Abstract

Feminist readers have increasingly been drawn to the work of Heinrich von Kleist, and in particular to his play Penthesilea. Authors such as Hélène Cixous and Christa Wolf have not shied away from this notoriously "unperformable" drama, but have engaged with precisely that feature of the work most responsible for its reputation as impossible to stage: the transgressive "acting out" of the protagonist. My intertextual reading focuses on Wolf's staging of Penthesilea in her re-visionary project Cassandra. Wolf's narrative borrows to significant effect not only the figure of the Amazon queen, but also a provocative dramaturgy, whose development I trace back to Kleist's re-vision of Homer.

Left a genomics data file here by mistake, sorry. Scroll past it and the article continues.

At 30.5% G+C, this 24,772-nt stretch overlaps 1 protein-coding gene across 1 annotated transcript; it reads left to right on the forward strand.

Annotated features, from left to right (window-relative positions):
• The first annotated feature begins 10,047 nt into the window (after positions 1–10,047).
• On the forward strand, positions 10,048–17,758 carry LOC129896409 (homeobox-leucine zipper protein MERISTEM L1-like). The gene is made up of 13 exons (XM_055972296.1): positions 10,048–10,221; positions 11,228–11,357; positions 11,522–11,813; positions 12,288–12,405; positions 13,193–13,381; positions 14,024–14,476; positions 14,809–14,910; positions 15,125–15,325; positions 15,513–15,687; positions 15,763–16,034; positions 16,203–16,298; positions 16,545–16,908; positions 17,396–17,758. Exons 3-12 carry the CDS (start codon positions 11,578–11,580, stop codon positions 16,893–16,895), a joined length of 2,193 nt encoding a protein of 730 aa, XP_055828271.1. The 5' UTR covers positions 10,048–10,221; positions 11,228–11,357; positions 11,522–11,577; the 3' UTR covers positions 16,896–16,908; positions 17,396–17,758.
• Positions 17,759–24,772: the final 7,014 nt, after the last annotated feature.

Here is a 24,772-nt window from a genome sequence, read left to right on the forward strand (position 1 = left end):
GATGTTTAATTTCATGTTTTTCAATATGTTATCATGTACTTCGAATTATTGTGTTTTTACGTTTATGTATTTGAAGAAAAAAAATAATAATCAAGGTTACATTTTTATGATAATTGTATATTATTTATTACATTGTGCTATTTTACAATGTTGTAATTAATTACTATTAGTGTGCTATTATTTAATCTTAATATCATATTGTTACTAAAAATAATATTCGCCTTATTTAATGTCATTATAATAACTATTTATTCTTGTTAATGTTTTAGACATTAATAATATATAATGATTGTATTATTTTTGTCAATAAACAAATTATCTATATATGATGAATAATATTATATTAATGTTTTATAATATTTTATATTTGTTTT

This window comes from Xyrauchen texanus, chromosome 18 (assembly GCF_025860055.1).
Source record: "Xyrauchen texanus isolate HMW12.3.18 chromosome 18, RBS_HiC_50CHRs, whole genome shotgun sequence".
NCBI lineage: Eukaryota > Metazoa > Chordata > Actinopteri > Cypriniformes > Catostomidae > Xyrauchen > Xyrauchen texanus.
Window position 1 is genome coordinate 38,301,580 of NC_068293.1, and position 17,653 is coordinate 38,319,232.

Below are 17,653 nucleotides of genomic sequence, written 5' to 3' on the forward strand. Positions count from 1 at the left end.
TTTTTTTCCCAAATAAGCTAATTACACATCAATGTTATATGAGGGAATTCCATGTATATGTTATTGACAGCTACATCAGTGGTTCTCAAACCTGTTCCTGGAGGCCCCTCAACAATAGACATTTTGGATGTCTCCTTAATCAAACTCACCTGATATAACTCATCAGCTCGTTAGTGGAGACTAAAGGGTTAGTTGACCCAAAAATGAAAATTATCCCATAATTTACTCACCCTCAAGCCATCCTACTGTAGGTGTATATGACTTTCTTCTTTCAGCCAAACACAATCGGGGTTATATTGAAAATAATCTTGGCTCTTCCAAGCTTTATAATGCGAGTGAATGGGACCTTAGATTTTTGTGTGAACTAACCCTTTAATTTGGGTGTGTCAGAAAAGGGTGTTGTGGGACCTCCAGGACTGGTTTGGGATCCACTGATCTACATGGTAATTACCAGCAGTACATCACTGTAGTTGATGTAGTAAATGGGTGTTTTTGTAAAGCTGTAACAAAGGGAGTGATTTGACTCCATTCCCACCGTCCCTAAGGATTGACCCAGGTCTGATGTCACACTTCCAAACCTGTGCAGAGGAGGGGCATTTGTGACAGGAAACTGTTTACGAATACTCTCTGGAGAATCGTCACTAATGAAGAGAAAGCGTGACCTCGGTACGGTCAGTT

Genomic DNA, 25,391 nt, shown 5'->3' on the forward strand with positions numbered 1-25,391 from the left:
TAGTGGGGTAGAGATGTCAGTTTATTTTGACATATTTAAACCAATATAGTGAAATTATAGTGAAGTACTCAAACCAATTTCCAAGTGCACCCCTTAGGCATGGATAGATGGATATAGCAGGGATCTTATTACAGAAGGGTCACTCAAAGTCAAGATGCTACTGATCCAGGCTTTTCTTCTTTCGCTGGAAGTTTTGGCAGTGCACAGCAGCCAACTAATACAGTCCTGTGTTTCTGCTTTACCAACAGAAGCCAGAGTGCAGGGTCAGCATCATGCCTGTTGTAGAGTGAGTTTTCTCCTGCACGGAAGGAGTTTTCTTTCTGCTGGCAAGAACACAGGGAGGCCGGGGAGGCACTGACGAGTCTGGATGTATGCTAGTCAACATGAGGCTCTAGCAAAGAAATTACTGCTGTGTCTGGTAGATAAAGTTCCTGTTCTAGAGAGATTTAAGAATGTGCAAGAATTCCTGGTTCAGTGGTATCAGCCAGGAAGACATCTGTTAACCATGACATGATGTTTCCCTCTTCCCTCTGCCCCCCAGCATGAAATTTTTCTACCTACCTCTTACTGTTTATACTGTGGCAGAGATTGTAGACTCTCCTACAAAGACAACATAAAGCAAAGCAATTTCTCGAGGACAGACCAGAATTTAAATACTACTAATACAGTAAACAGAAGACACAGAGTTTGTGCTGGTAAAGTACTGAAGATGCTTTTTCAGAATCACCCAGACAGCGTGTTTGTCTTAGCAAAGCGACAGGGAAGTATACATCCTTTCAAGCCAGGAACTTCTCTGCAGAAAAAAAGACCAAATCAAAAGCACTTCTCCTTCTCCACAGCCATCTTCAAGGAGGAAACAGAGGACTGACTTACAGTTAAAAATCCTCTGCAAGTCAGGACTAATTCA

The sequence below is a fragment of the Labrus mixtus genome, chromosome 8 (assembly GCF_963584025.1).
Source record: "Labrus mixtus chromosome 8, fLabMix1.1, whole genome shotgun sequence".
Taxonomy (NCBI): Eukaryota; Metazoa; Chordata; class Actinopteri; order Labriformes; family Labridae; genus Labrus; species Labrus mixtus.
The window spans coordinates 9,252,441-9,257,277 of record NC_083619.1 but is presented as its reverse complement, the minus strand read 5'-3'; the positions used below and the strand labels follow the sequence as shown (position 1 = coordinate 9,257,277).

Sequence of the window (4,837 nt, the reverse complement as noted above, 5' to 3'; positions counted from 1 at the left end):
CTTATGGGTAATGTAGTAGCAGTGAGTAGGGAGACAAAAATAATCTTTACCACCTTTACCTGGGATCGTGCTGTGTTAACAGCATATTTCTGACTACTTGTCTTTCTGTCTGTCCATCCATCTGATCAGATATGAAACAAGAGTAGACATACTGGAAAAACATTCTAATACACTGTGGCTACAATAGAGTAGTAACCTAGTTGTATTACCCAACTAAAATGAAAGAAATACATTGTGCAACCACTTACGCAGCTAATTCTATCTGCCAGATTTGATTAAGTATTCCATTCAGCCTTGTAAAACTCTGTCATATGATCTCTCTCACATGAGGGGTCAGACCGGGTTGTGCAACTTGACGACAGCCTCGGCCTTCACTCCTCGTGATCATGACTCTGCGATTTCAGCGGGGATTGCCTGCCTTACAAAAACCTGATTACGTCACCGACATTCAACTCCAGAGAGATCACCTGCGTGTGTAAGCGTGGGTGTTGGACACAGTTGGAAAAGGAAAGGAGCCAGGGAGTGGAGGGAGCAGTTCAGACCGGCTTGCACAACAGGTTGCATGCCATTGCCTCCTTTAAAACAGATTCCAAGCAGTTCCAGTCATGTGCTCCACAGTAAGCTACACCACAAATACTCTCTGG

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Additional Information

ISSN
2578-5192
Print ISSN
2578-5206
Pages
pp. 191-206
Launched on MUSE
2010-10-13
Open Access
No
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